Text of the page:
…never lose a sense of where ye’re coming from…

 

 

glw 1

…this ol’ Jurassic can savour the finer things in life with great enthusiasm… decades of tramping across the globe and the privilege of exposure to great places, personalities and events… some uncannily wonderful people stepping into my life at pivotal moments… some outrageous behaviour too libellous to report here, for both myself and others… surviving my own share of dark, dark times… all in all, I consider myself unreservedly fortunate to have lived until now the life that I have… to many it may appear ordinary… I know in my own heart the notoriously fickle turn of the cards of fate has dealt well with me on balance… and betimes, I ponder on the genesis of it all… like millions of others in post-war Britain’s large cities, our family struggled to make ends meet in Docklands Govan in Glasgow… and glimpses come flooding back into my head… of simple things my mother would do to sustain a family of four kids…

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…forget the modern idea of Nike sneakers and fancy jackets… every piece of clothing had a value, even when outworn… the wool from jerseys and cardigans was unwound into re-usable balls, and I well remember with outstretched arms, winding left and right hands as my Ma ‘unspun’ the garments, ready to start re-knitting the next metamorphosis of the yarn… clothing which was considered finally to have served to the end of its usefulness was stripped of buttons, zippers, and occasionally external pockets, particularly from heavy overcoats… NUTHIN was wasted… a seemingly bottomless cooking pot the size of half the gas stove begun the week containing all sorts of ingredients, and disgorged meals and bubbled away until the end of the week with continuous additions of assorted vegetables, water, stock, Oxo beef cubes, and strips of meats… I recall potatoes and barley as two staples in all of that… celebrity chef, Jamie Oliver, eat yer heart out…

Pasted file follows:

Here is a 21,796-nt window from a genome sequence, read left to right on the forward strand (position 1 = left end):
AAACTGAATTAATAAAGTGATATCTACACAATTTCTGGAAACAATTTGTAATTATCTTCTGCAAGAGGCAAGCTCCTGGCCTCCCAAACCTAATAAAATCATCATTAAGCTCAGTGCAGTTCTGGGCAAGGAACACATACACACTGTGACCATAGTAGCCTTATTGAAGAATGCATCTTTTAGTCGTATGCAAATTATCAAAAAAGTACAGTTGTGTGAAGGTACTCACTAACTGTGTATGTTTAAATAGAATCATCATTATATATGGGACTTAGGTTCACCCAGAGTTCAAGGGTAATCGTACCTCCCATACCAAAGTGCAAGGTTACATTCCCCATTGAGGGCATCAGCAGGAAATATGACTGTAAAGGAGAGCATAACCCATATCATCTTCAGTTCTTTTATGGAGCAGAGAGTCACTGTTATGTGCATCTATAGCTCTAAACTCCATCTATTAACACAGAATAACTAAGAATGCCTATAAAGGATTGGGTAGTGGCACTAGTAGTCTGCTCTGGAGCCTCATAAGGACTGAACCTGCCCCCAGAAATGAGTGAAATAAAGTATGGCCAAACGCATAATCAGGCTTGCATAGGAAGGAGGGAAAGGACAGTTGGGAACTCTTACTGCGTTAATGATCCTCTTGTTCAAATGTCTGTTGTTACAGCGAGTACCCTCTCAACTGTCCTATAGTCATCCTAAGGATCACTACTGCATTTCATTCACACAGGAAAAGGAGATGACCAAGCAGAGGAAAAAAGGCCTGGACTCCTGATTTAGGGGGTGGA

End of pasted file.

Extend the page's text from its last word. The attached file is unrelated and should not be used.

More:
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…people often refer to these times as ‘the bad old days’… to most of we children, they were only ‘days’… and in a perverse way, I’m glad I grew up like that… an appreciation of access to some of the trappings of ‘having a few bob’ from time to time is nice, but I never want to lose a sense of where I’m coming from… see yeez later… LUV YEEZ!

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20 Comments

Filed under Blether, Scribbling & Stuff

20 responses to “…never lose a sense of where ye’re coming from…

  1. Ah, so true Seumas. I too came from a ‘rough’ background. We were poor and like you said, nothing was wasted. We lived in what was called the ‘inner core’ in Milwaukee, Wisconsin. It was considered the bad part of town and rough part and a poor part. But as you said, days were just days, we didn’t miss what we didn’t have. Now I enjoy the things of this new day and age, especially computers. I appreciate the past because it makes me appreciate the now.